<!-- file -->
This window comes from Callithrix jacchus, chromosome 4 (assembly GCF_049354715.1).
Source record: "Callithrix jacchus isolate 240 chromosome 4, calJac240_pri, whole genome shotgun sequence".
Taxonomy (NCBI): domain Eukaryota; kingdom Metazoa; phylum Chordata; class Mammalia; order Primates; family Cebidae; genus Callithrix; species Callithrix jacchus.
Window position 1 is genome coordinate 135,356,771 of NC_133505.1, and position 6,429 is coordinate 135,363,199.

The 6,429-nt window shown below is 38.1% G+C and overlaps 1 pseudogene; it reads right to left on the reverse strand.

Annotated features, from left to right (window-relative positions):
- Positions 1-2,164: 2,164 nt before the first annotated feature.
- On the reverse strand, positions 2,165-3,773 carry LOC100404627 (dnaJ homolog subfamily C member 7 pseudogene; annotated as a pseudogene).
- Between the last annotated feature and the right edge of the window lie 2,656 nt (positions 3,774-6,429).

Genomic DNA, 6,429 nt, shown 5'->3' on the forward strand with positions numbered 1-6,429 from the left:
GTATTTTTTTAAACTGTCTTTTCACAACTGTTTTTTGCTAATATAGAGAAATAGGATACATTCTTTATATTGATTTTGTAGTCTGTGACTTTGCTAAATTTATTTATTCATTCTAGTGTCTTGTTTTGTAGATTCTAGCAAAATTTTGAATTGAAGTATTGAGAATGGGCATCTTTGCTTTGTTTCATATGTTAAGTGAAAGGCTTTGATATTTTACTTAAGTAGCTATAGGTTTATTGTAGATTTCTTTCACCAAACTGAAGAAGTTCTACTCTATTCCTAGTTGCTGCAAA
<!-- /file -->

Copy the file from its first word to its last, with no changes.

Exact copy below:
This window comes from Callithrix jacchus, chromosome 4 (assembly GCF_049354715.1).
Source record: "Callithrix jacchus isolate 240 chromosome 4, calJac240_pri, whole genome shotgun sequence".
Taxonomy (NCBI): domain Eukaryota; kingdom Metazoa; phylum Chordata; class Mammalia; order Primates; family Cebidae; genus Callithrix; species Callithrix jacchus.
Window position 1 is genome coordinate 135,356,771 of NC_133505.1, and position 6,429 is coordinate 135,363,199.

The 6,429-nt window shown below is 38.1% G+C and overlaps 1 pseudogene; it reads right to left on the reverse strand.

Annotated features, from left to right (window-relative positions):
- Positions 1-2,164: 2,164 nt before the first annotated feature.
- On the reverse strand, positions 2,165-3,773 carry LOC100404627 (dnaJ homolog subfamily C member 7 pseudogene; annotated as a pseudogene).
- Between the last annotated feature and the right edge of the window lie 2,656 nt (positions 3,774-6,429).

Genomic DNA, 6,429 nt, shown 5'->3' on the forward strand with positions numbered 1-6,429 from the left:
GTATTTTTTTAAACTGTCTTTTCACAACTGTTTTTTGCTAATATAGAGAAATAGGATACATTCTTTATATTGATTTTGTAGTCTGTGACTTTGCTAAATTTATTTATTCATTCTAGTGTCTTGTTTTGTAGATTCTAGCAAAATTTTGAATTGAAGTATTGAGAATGGGCATCTTTGCTTTGTTTCATATGTTAAGTGAAAGGCTTTGATATTTTACTTAAGTAGCTATAGGTTTATTGTAGATTTCTTTCACCAAACTGAAGAAGTTCTACTCTATTCCTAGTTGCTGCAAA